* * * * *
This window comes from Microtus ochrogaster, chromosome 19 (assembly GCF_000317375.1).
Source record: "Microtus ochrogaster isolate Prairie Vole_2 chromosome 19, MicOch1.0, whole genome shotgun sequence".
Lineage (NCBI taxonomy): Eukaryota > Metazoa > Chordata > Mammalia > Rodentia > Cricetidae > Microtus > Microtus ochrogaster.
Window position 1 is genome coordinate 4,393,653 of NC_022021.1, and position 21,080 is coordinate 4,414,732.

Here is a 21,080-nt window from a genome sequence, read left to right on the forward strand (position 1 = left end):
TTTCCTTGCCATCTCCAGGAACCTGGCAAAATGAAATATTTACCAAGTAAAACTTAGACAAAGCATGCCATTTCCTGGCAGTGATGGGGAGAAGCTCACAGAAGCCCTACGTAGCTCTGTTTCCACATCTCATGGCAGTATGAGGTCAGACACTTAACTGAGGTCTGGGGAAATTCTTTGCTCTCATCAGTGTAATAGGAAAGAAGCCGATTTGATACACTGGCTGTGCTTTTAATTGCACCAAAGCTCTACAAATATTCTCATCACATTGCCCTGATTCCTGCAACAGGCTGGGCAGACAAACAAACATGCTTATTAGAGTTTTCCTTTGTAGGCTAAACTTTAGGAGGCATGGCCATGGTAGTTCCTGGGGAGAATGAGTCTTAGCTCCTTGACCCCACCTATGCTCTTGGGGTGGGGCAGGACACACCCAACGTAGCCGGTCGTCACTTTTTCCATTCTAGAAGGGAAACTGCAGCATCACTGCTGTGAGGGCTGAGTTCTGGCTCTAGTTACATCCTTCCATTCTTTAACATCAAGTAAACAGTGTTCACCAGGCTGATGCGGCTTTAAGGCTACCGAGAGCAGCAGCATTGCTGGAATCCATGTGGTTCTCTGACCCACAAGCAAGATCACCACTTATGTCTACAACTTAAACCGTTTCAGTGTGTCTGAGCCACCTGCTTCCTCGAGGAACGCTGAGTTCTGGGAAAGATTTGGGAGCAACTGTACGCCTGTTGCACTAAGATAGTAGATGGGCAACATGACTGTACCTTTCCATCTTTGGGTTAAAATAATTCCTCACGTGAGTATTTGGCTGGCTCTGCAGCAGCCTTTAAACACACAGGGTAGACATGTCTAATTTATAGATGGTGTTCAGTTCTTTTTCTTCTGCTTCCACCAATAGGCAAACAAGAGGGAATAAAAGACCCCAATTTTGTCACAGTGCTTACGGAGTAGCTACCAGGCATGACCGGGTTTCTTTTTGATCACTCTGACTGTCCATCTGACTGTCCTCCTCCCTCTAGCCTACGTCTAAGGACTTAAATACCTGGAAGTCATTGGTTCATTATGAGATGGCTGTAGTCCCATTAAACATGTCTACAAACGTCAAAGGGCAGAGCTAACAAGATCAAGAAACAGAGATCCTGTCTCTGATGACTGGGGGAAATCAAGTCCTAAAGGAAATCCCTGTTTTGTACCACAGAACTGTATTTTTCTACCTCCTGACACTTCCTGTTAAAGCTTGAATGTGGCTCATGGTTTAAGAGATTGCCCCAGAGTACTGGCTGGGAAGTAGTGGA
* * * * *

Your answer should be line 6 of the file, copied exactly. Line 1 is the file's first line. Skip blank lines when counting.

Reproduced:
TTTCCTTGCCATCTCCAGGAACCTGGCAAAATGAAATATTTACCAAGTAAAACTTAGACAAAGCATGCCATTTCCTGGCAGTGATGGGGAGAAGCTCACAGAAGCCCTACGTAGCTCTGTTTCCACATCTCATGGCAGTATGAGGTCAGACACTTAACTGAGGTCTGGGGAAATTCTTTGCTCTCATCAGTGTAATAGGAAAGAAGCCGATTTGATACACTGGCTGTGCTTTTAATTGCACCAAAGCTCTACAAATATTCTCATCACATTGCCCTGATTCCTGCAACAGGCTGGGCAGACAAACAAACATGCTTATTAGAGTTTTCCTTTGTAGGCTAAACTTTAGGAGGCATGGCCATGGTAGTTCCTGGGGAGAATGAGTCTTAGCTCCTTGACCCCACCTATGCTCTTGGGGTGGGGCAGGACACACCCAACGTAGCCGGTCGTCACTTTTTCCATTCTAGAAGGGAAACTGCAGCATCACTGCTGTGAGGGCTGAGTTCTGGCTCTAGTTACATCCTTCCATTCTTTAACATCAAGTAAACAGTGTTCACCAGGCTGATGCGGCTTTAAGGCTACCGAGAGCAGCAGCATTGCTGGAATCCATGTGGTTCTCTGACCCACAAGCAAGATCACCACTTATGTCTACAACTTAAACCGTTTCAGTGTGTCTGAGCCACCTGCTTCCTCGAGGAACGCTGAGTTCTGGGAAAGATTTGGGAGCAACTGTACGCCTGTTGCACTAAGATAGTAGATGGGCAACATGACTGTACCTTTCCATCTTTGGGTTAAAATAATTCCTCACGTGAGTATTTGGCTGGCTCTGCAGCAGCCTTTAAACACACAGGGTAGACATGTCTAATTTATAGATGGTGTTCAGTTCTTTTTCTTCTGCTTCCACCAATAGGCAAACAAGAGGGAATAAAAGACCCCAATTTTGTCACAGTGCTTACGGAGTAGCTACCAGGCATGACCGGGTTTCTTTTTGATCACTCTGACTGTCCATCTGACTGTCCTCCTCCCTCTAGCCTACGTCTAAGGACTTAAATACCTGGAAGTCATTGGTTCATTATGAGATGGCTGTAGTCCCATTAAACATGTCTACAAACGTCAAAGGGCAGAGCTAACAAGATCAAGAAACAGAGATCCTGTCTCTGATGACTGGGGGAAATCAAGTCCTAAAGGAAATCCCTGTTTTGTACCACAGAACTGTATTTTTCTACCTCCTGACACTTCCTGTTAAAGCTTGAATGTGGCTCATGGTTTAAGAGATTGCCCCAGAGTACTGGCTGGGAAGTAGTGGA